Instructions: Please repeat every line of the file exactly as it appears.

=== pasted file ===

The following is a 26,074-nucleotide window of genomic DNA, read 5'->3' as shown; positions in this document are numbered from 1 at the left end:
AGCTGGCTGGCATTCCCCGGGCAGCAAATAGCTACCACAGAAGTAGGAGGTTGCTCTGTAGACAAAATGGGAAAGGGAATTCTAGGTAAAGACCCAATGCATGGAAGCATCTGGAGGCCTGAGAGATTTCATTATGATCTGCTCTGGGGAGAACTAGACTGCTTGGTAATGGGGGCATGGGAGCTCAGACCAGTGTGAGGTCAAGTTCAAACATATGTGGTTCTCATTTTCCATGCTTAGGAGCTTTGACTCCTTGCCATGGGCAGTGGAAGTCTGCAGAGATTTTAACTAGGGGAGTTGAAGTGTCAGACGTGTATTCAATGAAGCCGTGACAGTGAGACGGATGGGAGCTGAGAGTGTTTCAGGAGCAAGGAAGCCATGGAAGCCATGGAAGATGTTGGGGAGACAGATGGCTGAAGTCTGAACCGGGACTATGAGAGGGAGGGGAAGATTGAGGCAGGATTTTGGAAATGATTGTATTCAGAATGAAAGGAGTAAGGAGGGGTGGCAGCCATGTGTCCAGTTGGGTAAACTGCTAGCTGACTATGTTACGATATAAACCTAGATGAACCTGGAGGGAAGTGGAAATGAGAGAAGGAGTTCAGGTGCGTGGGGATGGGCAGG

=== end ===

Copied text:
The following is a 26,074-nucleotide window of genomic DNA, read 5'->3' as shown; positions in this document are numbered from 1 at the left end:
AGCTGGCTGGCATTCCCCGGGCAGCAAATAGCTACCACAGAAGTAGGAGGTTGCTCTGTAGACAAAATGGGAAAGGGAATTCTAGGTAAAGACCCAATGCATGGAAGCATCTGGAGGCCTGAGAGATTTCATTATGATCTGCTCTGGGGAGAACTAGACTGCTTGGTAATGGGGGCATGGGAGCTCAGACCAGTGTGAGGTCAAGTTCAAACATATGTGGTTCTCATTTTCCATGCTTAGGAGCTTTGACTCCTTGCCATGGGCAGTGGAAGTCTGCAGAGATTTTAACTAGGGGAGTTGAAGTGTCAGACGTGTATTCAATGAAGCCGTGACAGTGAGACGGATGGGAGCTGAGAGTGTTTCAGGAGCAAGGAAGCCATGGAAGCCATGGAAGATGTTGGGGAGACAGATGGCTGAAGTCTGAACCGGGACTATGAGAGGGAGGGGAAGATTGAGGCAGGATTTTGGAAATGATTGTATTCAGAATGAAAGGAGTAAGGAGGGGTGGCAGCCATGTGTCCAGTTGGGTAAACTGCTAGCTGACTATGTTACGATATAAACCTAGATGAACCTGGAGGGAAGTGGAAATGAGAGAAGGAGTTCAGGTGCGTGGGGATGGGCAGG